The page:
The Hague-based LNG giant Shell has decided to drop out of the Gazprom-led Baltic liquefied natural gas project in the Leningrad region.
At the end of March Gazprom decided to integrate the Baltic LNG project with its gas processing plants in the Ust-Luga complex.
Speaking to Reuters, Cederic Cremers, chairman of Shell’s Russian unit said that following Gazprom’s decision on the final development concept for the Baltic LNG project Shell decided to step away from the project.
He added that additional projects Shell is developing with Gazprom have not been impacted by this decision. Shell remains a shareholder in Gazprom-led Sakhalin 2 LNG project, Russia’s first liquefied natural gas export facility.
To remind, Gazprom and RusGazDobycha have devised a plan that envisages the construction of capacities for the processing of 45 billion cubic meters of gas and for the production and shipping of 13 million tons of LNG, up to 4 million tons of ethane and over 2.2 million tons of liquefied petroleum gases (LPG) per year.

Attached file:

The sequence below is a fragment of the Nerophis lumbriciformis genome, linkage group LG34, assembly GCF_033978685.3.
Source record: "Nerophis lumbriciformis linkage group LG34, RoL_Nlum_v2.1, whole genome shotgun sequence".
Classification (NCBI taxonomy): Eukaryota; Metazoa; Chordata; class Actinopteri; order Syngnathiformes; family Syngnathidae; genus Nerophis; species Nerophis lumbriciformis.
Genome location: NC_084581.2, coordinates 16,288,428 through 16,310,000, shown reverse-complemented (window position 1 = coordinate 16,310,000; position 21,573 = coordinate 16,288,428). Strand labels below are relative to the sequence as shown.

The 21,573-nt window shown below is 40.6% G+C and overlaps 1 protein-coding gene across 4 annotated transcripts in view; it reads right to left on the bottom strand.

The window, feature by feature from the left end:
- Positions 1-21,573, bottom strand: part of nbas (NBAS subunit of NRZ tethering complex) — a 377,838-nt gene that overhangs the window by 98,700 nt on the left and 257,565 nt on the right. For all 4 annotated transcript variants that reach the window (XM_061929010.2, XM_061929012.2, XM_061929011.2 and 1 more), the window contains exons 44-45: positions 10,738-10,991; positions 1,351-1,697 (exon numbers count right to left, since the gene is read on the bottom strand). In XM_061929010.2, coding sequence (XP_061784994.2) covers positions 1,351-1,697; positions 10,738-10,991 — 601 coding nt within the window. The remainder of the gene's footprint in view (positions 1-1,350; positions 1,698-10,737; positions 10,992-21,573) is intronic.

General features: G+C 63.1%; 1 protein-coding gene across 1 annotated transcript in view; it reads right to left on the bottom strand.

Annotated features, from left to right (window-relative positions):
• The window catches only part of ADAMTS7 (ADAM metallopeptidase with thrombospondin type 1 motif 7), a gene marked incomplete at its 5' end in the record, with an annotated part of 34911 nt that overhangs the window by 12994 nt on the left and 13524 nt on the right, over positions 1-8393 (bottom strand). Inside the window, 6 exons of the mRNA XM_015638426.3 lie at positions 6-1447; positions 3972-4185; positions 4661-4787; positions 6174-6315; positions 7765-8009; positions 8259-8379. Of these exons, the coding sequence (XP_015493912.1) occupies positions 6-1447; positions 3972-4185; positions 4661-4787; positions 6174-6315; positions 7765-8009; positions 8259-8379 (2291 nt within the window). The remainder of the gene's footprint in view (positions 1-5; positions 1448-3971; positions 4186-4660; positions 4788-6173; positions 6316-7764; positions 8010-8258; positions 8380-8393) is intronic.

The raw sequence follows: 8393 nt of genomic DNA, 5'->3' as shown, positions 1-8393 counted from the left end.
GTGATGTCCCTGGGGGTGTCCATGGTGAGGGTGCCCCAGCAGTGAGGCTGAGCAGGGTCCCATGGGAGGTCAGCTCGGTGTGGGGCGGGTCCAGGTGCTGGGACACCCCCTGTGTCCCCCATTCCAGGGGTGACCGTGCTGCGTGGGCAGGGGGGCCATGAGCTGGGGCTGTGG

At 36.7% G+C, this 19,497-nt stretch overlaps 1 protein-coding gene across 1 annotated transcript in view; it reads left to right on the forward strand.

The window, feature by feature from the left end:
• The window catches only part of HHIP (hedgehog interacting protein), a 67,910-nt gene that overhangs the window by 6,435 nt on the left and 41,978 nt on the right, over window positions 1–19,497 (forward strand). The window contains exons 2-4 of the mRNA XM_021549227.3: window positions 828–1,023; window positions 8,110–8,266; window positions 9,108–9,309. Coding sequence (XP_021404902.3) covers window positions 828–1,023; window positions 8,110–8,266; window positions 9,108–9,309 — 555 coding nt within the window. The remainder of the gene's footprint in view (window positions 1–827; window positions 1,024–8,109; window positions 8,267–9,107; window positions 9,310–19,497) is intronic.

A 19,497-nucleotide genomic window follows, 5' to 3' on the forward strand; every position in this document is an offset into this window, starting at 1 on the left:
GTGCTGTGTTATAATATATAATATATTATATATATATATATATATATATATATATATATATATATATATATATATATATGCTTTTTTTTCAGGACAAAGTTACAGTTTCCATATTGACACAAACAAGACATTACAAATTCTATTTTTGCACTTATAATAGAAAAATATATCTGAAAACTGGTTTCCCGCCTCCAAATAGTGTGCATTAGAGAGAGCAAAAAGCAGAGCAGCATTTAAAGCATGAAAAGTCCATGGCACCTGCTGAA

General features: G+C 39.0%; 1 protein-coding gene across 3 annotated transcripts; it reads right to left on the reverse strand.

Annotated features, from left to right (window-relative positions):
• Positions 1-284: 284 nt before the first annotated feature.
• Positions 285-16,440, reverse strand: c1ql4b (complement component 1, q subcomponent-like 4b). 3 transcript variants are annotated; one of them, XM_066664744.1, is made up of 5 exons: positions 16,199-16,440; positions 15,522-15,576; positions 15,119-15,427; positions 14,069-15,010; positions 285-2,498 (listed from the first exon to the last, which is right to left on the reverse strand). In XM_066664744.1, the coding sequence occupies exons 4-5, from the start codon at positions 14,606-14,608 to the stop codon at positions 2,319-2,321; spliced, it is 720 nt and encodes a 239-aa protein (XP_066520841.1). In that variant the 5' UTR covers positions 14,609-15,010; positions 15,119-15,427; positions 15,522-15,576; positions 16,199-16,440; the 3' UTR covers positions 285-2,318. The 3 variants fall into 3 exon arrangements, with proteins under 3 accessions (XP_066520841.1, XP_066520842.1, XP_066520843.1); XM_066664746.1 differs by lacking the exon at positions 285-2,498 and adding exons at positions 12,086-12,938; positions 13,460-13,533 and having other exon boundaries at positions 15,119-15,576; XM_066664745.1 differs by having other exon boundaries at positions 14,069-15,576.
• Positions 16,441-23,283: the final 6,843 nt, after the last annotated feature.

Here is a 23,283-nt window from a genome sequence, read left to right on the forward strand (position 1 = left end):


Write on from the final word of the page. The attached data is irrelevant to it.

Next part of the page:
The complex will be processing ethane-containing gas produced by Gazprom from the Achimov and Valanginian deposits of the Nadym-Pur-Taz region, Gazprom said
The gas remaining after the processing (about 20 billion cubic meters) will go into the company’s gas transmission system.
It is expected to put the first train of the complex into operation in the second half of 2023 and the second train in late 2024.
LNG World News Staff